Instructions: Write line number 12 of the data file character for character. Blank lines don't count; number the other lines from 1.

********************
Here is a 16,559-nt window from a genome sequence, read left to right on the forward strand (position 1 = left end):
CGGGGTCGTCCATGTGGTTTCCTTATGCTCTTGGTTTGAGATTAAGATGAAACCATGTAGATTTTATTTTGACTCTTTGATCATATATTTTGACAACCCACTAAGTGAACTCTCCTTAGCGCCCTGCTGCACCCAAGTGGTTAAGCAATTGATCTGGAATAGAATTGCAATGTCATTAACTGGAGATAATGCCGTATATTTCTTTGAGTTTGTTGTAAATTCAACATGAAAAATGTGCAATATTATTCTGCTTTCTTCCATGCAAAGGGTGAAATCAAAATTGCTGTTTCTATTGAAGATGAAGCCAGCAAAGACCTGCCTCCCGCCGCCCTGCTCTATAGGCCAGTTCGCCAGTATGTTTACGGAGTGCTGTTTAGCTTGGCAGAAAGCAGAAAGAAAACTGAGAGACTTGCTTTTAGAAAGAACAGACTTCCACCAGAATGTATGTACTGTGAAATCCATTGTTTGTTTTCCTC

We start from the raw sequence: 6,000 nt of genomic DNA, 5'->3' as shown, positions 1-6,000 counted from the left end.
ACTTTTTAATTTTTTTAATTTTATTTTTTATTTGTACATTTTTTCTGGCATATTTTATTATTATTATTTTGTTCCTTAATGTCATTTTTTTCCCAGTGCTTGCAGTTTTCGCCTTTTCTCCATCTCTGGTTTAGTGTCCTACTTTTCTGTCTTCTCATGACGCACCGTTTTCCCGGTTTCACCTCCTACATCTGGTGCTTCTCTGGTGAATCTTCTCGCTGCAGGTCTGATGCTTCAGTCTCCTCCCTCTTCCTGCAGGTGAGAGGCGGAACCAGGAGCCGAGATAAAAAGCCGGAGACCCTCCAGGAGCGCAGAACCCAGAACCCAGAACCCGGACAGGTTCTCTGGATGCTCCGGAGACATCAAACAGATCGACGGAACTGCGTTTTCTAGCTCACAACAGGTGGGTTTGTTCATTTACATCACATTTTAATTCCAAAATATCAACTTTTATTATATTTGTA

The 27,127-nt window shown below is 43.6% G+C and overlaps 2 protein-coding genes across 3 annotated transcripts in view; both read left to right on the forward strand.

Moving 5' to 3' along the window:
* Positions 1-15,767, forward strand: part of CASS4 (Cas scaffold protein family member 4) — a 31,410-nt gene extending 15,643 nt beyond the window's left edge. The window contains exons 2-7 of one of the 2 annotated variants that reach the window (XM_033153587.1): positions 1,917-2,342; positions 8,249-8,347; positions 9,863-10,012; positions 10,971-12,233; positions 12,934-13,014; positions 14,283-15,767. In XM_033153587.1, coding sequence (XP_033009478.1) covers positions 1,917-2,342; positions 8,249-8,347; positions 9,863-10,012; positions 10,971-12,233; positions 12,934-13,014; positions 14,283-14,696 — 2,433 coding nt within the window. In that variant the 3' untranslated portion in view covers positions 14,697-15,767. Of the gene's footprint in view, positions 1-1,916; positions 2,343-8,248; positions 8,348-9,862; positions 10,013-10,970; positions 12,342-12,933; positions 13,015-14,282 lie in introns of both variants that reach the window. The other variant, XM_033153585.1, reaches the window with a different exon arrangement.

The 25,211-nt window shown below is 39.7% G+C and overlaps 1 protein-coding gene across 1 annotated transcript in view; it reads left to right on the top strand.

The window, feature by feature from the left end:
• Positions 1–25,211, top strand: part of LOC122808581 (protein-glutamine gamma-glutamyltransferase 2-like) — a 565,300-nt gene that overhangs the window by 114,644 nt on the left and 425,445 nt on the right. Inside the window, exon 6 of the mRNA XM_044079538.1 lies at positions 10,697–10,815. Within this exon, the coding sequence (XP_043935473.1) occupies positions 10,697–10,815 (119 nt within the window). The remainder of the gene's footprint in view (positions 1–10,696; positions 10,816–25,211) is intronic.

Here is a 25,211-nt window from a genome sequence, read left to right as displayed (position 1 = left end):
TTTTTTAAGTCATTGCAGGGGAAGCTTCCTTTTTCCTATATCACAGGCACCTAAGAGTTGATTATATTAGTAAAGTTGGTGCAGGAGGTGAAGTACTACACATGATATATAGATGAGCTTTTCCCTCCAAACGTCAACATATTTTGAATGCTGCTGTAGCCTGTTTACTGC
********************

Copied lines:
TTTTTTAAGTCATTGCAGGGGAAGCTTCCTTTTTCCTATATCACAGGCACCTAAGAGTTGATTATATTAGTAAAGTTGGTGCAGGAGGTGAAGTACTACACATGATATATAGATGAGCTTTTCCCTCCAAACGTCAACATATTTTGAATGCTGCTGTAGCCTGTTTACTGC